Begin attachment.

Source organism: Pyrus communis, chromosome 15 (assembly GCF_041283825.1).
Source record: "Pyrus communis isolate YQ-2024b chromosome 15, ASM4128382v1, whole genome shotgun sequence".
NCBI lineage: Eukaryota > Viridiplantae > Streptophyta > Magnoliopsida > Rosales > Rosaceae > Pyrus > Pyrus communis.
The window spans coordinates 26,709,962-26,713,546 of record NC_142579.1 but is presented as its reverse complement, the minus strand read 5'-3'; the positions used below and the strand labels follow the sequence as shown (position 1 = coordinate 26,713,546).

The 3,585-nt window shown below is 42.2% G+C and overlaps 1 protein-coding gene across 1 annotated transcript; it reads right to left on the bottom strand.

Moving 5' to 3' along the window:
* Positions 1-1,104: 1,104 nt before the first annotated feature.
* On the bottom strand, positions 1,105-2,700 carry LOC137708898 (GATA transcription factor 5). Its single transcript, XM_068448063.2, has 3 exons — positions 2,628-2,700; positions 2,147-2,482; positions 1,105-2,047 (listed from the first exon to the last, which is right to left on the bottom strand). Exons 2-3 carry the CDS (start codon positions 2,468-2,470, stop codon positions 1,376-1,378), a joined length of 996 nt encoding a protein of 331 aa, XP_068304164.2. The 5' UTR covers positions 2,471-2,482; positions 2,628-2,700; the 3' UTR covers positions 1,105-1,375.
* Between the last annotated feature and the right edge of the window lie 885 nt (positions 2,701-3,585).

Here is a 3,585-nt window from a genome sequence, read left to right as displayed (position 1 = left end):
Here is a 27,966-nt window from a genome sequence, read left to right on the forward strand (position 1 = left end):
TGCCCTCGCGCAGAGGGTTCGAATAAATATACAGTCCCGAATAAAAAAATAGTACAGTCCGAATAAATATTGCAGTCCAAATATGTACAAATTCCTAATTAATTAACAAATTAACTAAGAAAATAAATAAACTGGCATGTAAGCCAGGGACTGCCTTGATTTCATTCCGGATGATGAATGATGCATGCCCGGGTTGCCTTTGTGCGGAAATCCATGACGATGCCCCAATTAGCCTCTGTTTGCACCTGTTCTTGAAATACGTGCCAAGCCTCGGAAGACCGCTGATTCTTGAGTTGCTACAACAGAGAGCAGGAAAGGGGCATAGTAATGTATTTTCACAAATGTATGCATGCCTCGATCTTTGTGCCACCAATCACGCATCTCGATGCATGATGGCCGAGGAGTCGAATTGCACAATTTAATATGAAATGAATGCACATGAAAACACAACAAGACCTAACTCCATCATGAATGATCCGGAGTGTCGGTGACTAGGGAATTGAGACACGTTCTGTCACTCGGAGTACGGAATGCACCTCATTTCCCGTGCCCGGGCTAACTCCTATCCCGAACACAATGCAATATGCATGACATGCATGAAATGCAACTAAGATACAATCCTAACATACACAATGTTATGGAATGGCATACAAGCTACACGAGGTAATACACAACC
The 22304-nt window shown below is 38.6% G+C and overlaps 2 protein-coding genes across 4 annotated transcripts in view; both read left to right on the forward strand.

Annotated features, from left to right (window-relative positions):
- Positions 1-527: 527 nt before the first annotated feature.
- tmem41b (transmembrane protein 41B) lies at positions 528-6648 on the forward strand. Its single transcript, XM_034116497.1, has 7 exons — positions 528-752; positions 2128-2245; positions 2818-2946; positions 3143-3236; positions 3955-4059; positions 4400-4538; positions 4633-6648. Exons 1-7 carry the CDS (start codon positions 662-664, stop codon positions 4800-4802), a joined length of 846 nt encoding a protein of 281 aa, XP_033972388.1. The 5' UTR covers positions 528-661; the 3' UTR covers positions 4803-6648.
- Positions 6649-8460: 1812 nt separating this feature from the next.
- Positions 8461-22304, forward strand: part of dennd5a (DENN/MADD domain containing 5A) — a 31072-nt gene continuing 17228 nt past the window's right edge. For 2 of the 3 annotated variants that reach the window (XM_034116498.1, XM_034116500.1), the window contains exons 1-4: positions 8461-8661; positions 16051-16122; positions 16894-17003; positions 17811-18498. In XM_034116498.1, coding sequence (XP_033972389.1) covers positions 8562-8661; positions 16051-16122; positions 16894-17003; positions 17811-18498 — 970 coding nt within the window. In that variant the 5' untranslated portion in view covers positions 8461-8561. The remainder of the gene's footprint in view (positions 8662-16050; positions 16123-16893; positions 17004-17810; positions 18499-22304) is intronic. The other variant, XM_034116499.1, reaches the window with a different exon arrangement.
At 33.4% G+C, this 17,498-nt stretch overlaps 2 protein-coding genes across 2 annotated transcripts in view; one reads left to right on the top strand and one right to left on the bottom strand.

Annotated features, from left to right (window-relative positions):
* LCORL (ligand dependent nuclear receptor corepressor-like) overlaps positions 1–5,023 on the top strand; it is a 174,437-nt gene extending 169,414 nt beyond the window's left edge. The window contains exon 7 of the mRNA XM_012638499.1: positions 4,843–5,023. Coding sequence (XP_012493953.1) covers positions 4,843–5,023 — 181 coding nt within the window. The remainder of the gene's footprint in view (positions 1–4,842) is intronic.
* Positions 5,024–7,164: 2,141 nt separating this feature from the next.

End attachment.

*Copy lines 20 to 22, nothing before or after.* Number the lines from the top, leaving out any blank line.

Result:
Annotated features, from left to right (window-relative positions):
* LCORL (ligand dependent nuclear receptor corepressor-like) overlaps positions 1–5,023 on the top strand; it is a 174,437-nt gene extending 169,414 nt beyond the window's left edge. The window contains exon 7 of the mRNA XM_012638499.1: positions 4,843–5,023. Coding sequence (XP_012493953.1) covers positions 4,843–5,023 — 181 coding nt within the window. The remainder of the gene's footprint in view (positions 1–4,842) is intronic.
* Positions 5,024–7,164: 2,141 nt separating this feature from the next.